Tim and his friend were both happy to spend their first few minutes with me chatting about themselves. The friend had a pretty good feeling about himself and said he felt he was good at mathematics. Tim, on the other hand, said “I’m pretty bad at maths” – so even though school feels they’re of pretty similar abilities they’ve clearly got very different self-images.

A few minutes later the calculation 74 – 46 came up. Tim gave it some thought and gave the correct answer, 28. He’d done it mentally, so I asked him to explain what he’d done. “6 minus 4 is 2” he said.

“Erm, aren’t you doing 4 minus 6?”, I asked.

“6 minus 4 is 2”, he repeated. “That tells me how many I’ve got to take away from 70. So I get 68, and then I take off the 40, and 28 is the answer.”

He did several more the same way and some three-digit subtractions as well, using the same method and getting each of them correct.

Now, for something like 70 years whenever I see something like 74 – 46 a little voice in my head says “4 minus 6 you can’t do, so you borrow a 10 ….” But the voice in Tim’s head is saying “4 minus 6 of course you can do, it’s negative 2”.

So Tim’s method is actually not a convenient trick, it’s actually better than the method I was taught. It’s based on clarity and understanding rather than confusing and misleading terms like “borrow” and “pay back”.

I’ve heard anecdotal accounts of children who’ve used this method before, but Tim is the first of my pupils who’s discovered it and articulated it to me. As you’d expect, I took some pleasure in telling Tim that that far from being bad at maths, his method represents much more insight and achievement than is needed by those pupils (like me in 1950 or thereabouts) who simply follow a rule given by the teacher.

(I recall with considerable embarrassment the first talk I ever gave at a parents’ evening. It was a new school and the hall was full with parents who wanted to know about about teaching. I demonstrated a subtraction example – and with 150 people watching I got in a total mess. Never in my life had I needed to think about what I was doing, I knew the rule and applied it automatically – until now. As I floundered around, I knew what every person in the audience was thinking, and I knew it wasn’t complimentary.)

I asked Tim when he’d devised his method – probably about 7, he thought. What did his teacher say about it, I asked. As I rather suspected, Tim had never previously disclosed it to any teacher, believing they wanted him to use the traditional written method – so Tim has always worked his subtractions mentally, and then writes out the sum with borrowing and carrying figures so the teacher won’t suspect he’s done anything unusual.

PS: I’ve just discovered this in my files. I can’t remember anything about Shelley – she may have been someone I met or someone who a colleague alerted me to – but clearly she’d used the same reasoning as Tim but recorded her working in a different way:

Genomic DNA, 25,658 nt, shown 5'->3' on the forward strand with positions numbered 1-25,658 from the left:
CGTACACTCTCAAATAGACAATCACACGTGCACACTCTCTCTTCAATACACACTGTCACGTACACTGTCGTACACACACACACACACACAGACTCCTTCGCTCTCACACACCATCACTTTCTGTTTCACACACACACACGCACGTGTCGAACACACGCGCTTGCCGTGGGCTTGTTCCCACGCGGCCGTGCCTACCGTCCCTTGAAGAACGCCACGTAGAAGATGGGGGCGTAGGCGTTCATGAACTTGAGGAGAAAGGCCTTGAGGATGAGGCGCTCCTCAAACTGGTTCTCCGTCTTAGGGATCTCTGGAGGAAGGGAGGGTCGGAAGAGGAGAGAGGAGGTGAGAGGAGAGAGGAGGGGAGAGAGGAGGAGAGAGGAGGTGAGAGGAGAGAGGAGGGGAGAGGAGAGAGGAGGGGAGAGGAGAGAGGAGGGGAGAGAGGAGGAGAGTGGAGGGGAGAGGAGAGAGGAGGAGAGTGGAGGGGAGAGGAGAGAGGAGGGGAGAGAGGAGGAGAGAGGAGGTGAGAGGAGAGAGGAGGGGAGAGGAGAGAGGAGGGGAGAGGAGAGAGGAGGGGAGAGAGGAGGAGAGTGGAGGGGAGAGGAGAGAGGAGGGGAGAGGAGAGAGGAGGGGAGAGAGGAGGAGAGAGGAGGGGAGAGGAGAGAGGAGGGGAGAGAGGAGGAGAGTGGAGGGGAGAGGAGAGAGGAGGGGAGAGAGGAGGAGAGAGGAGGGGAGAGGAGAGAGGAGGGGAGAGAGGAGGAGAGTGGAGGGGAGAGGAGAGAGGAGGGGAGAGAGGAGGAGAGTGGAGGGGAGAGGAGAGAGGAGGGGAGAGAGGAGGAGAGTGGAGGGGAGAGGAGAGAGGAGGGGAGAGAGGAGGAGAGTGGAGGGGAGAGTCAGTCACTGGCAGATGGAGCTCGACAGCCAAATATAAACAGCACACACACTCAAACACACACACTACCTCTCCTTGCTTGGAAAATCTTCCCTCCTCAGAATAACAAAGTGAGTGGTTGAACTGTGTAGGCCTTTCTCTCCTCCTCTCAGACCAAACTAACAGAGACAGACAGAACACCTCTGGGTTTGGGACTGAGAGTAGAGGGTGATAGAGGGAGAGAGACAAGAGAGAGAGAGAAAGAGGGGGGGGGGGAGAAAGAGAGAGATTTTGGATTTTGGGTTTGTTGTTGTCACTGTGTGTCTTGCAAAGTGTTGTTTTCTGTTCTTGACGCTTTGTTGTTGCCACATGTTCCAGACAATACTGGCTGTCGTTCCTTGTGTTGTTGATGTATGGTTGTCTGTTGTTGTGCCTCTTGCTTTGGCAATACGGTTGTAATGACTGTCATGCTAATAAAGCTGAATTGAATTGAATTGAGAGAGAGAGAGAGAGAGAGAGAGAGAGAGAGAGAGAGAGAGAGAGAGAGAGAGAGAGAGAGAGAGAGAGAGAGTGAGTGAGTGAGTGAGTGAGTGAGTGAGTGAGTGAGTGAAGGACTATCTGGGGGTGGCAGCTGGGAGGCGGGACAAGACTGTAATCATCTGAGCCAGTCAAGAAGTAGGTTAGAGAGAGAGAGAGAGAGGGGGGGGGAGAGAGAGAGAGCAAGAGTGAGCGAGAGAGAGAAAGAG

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Interesting post. I also devised a number of mental arithmetic methods when I was young. When I say devised, these approaches seemed obvious to me and still serve me well.

What interests me also is that another “maths blogger” who considers themselves to be quite a big deal has commented that neither you nor your student has used the “best” method. You make the point that maths teachers often ask a student to stick to the method they have taught them.

Your student seemed very successful with his method. Surely the “best” method is the one that the student finds the best and is most successful in using despite being pressured to use the one that the teacher thinks is “best”.

Maybe this is a maths teacher thing

Well, I haven’t seen the response you mention, but I imagine you and I are very much on the same page here. What I want from a “best” method is that it’s pretty efficient and it’s highly desirable that it’s based on understanding. You’d have to be very hard-hearted to say that Tim’s method fails either criterion; his image and language may be unconventional, but they’re built on a perfectly sound analysis of the situation.

What the best method will be depends on both the individual learner and the specific situation. Would we want anyone to use the same “best” method for each of 61-2, 61-58, 61-43, 61-39, 61-21, …?

I recall posting a piece in March 2014 (The Best Question) which makes a similar point.

With the government making strong demands that children should use traditional algorithms this is a real hot potato, and I’ve a couple more pieces on children’s methods in the pipeline, so do stick around. Incidentally, I discover that – perhaps like you – Tim has a number of other interesting strategies that he calls upon. I’ve a few more sessions with him to come, so who knows what we may discover?